Lucky Couscous

For many people, and the odd donkey, 7 is a lucky number. The recipe that follows must be very lucky indeed as DonQui makes it with seven vegetables and seven spices.

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Couscous with seven vegetables

This is DonQui’s take on a traditional couscous from Fez, adapted from Paula Wolfert’s excellent book: Couscous and Other Good Food from Morocco. DonQui’s recipe differs from the traditional in two ways.

Firstly he uses no meat while the original contains both chicken and lamb. This is not because DonQui is a vegetarian — he is anything but. Rather it is because he is cooking for just two people, not a vast horde, and very occasionally he likes to experiment with vegetable dishes.

Secondly he likes his vegetables crisp and crunchy while the vegetables in most traditional Moroccan couscouses are cooked to the point where they are soft and soggy. This is because the vegetables (and meat) are used to produce a deep rich bouillon. It is the sauce that is important rather than the the individual ingredients that are used to make it. DonQui’s recipe tries to balance both — crisp, crunchy vegetables as well as a deep rich sauce.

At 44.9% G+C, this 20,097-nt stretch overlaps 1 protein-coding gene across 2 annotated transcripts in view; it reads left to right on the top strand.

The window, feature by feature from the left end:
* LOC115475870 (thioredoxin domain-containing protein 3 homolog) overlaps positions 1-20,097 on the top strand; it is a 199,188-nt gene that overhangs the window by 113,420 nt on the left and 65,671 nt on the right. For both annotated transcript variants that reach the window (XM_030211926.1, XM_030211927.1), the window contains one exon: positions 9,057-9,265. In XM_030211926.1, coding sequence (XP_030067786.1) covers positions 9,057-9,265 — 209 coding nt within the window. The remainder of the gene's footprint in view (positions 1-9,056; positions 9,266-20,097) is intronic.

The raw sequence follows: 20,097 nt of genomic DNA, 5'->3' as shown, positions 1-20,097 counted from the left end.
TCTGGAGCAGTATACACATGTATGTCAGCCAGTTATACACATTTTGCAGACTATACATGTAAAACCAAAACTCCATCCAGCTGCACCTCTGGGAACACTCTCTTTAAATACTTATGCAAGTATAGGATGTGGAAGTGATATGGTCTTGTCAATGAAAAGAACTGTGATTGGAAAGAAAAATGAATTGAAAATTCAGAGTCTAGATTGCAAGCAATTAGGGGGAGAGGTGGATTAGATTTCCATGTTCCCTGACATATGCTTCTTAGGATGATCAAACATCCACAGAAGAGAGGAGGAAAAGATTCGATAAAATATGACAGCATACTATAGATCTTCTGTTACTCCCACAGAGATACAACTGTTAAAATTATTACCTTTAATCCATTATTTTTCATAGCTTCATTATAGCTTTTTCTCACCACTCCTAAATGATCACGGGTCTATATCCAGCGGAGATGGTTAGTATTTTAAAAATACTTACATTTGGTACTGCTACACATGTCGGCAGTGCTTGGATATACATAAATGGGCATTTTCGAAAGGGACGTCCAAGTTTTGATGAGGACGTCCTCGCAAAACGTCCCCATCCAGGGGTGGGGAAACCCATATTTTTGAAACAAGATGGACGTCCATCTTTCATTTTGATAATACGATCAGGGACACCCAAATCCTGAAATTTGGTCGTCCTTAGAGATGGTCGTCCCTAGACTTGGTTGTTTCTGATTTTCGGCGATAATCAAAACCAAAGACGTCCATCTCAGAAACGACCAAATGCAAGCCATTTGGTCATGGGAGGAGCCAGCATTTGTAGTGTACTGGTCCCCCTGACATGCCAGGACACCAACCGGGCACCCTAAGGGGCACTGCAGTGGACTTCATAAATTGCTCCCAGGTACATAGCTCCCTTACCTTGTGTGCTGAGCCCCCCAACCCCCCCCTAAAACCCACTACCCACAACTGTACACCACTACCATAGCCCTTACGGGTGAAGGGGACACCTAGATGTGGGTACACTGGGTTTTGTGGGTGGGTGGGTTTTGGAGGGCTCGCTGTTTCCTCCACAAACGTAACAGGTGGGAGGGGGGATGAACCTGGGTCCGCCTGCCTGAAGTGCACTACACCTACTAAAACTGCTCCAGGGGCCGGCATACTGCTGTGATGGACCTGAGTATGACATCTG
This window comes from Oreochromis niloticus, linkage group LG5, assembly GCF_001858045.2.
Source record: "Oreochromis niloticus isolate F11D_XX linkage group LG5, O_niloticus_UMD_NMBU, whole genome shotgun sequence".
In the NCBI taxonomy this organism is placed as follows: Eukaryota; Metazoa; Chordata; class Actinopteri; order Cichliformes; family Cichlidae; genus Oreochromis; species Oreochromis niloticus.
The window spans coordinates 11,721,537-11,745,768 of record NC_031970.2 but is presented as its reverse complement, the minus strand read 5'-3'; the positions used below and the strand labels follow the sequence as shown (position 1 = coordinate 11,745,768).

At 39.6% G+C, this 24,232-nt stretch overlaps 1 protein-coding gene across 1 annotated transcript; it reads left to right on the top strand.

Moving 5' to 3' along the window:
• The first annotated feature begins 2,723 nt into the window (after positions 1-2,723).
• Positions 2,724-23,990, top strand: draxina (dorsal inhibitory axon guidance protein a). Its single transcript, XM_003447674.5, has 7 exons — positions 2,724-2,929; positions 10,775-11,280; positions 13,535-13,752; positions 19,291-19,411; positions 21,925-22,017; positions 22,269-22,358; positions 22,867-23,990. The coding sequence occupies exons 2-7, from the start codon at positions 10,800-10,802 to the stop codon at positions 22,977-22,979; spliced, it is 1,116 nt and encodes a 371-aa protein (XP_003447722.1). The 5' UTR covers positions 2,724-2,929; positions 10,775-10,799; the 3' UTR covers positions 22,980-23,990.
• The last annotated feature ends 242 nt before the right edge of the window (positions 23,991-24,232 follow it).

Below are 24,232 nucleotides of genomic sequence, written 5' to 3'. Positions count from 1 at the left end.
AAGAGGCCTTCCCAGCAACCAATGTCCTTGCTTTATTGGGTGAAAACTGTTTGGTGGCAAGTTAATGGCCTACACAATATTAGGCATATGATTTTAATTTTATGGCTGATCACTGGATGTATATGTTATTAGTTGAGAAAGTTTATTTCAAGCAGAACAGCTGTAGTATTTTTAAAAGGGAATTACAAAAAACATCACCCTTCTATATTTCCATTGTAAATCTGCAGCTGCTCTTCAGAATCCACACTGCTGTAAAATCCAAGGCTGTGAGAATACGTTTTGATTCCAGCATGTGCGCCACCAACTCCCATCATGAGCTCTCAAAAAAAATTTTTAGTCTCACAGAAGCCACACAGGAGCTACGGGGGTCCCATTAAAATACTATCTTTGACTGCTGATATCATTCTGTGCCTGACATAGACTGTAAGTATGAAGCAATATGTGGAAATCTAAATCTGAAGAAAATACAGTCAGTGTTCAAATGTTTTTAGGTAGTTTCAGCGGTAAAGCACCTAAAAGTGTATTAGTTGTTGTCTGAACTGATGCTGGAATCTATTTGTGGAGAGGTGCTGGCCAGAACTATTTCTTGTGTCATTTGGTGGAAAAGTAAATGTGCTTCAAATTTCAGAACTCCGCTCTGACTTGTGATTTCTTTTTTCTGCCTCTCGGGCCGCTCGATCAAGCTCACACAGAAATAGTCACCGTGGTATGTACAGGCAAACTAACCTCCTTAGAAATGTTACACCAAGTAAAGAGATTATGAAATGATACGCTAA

Ingredients (for two people)
1 cup of dry couscous
500 ml chicken stock
500 ml lamb stock
1 small tin (250 g) of chopped tomatoes or 2 fresh large tomatoes peeled and chopped
a bunch of chopped coriander leaves (cilantro)
a bunch of chopped parsley
½ cup of dry chickpeas (garbanzo beans) soaked overnight
a handful of raisins
a handful of blanched almonds
salt to taste
harissa to taste
lemon juice to taste
a mix of butter and oil for frying

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The seven spices

½ tsp ground coriander seed
½ tsp ground cumin seed
½ tsp turmeric
½ tsp dry ground ginger
1 cinnamon stick
1 tsp ground black pepper
a pinch of saffron threads

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The seven vegetables

DonQui parts from tradition here, using whatever is fresh and available as well giving a good colour balance rather than sticking to traditional Moroccan vegetables. This time he uses:
1 onion, finely chopped
1 small courgette (zucchini)
4 baby sweet corn
6 sprigs of tender stem broccoli
3 carrots
a handful of fine french beans
a bunch of broad beans (later podded).

The onion is essential but the other vegetables are entirely up to your taste. Turnip is a traditional vegetable in Moroccan couscous and it adds a nice peppery flavour to the sauce. Unfortunately there were none available in his local shop when he made this dish. Normally he would try to include it.